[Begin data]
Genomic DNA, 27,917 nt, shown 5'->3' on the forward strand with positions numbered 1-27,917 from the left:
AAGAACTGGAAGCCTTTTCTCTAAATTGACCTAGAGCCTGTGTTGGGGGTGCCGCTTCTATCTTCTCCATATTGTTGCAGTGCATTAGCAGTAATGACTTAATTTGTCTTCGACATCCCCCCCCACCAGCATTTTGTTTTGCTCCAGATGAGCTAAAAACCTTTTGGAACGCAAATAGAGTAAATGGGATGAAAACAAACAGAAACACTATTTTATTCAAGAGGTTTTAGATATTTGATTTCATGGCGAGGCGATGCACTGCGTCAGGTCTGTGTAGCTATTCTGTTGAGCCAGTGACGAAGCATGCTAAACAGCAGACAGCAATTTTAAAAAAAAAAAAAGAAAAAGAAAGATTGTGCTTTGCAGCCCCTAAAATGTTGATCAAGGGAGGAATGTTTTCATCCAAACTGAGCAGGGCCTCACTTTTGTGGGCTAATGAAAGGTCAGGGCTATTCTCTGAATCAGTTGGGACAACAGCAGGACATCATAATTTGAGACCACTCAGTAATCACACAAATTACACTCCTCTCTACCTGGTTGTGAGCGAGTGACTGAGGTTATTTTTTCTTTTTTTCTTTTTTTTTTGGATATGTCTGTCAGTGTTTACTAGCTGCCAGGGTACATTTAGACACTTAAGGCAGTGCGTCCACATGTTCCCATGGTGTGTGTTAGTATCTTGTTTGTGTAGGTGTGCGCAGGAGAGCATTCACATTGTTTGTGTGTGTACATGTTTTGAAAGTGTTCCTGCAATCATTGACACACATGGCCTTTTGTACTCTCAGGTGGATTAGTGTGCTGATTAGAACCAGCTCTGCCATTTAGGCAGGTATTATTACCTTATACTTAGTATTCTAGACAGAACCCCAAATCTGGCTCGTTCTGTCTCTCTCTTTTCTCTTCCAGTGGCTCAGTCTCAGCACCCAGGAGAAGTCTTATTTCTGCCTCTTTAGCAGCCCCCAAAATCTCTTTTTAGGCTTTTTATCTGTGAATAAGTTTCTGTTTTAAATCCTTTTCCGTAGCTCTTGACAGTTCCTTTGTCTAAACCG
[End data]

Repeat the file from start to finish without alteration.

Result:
Genomic DNA, 27,917 nt, shown 5'->3' on the forward strand with positions numbered 1-27,917 from the left:
AAGAACTGGAAGCCTTTTCTCTAAATTGACCTAGAGCCTGTGTTGGGGGTGCCGCTTCTATCTTCTCCATATTGTTGCAGTGCATTAGCAGTAATGACTTAATTTGTCTTCGACATCCCCCCCCACCAGCATTTTGTTTTGCTCCAGATGAGCTAAAAACCTTTTGGAACGCAAATAGAGTAAATGGGATGAAAACAAACAGAAACACTATTTTATTCAAGAGGTTTTAGATATTTGATTTCATGGCGAGGCGATGCACTGCGTCAGGTCTGTGTAGCTATTCTGTTGAGCCAGTGACGAAGCATGCTAAACAGCAGACAGCAATTTTAAAAAAAAAAAAAGAAAAAGAAAGATTGTGCTTTGCAGCCCCTAAAATGTTGATCAAGGGAGGAATGTTTTCATCCAAACTGAGCAGGGCCTCACTTTTGTGGGCTAATGAAAGGTCAGGGCTATTCTCTGAATCAGTTGGGACAACAGCAGGACATCATAATTTGAGACCACTCAGTAATCACACAAATTACACTCCTCTCTACCTGGTTGTGAGCGAGTGACTGAGGTTATTTTTTCTTTTTTTCTTTTTTTTTTGGATATGTCTGTCAGTGTTTACTAGCTGCCAGGGTACATTTAGACACTTAAGGCAGTGCGTCCACATGTTCCCATGGTGTGTGTTAGTATCTTGTTTGTGTAGGTGTGCGCAGGAGAGCATTCACATTGTTTGTGTGTGTACATGTTTTGAAAGTGTTCCTGCAATCATTGACACACATGGCCTTTTGTACTCTCAGGTGGATTAGTGTGCTGATTAGAACCAGCTCTGCCATTTAGGCAGGTATTATTACCTTATACTTAGTATTCTAGACAGAACCCCAAATCTGGCTCGTTCTGTCTCTCTCTTTTCTCTTCCAGTGGCTCAGTCTCAGCACCCAGGAGAAGTCTTATTTCTGCCTCTTTAGCAGCCCCCAAAATCTCTTTTTAGGCTTTTTATCTGTGAATAAGTTTCTGTTTTAAATCCTTTTCCGTAGCTCTTGACAGTTCCTTTGTCTAAACCG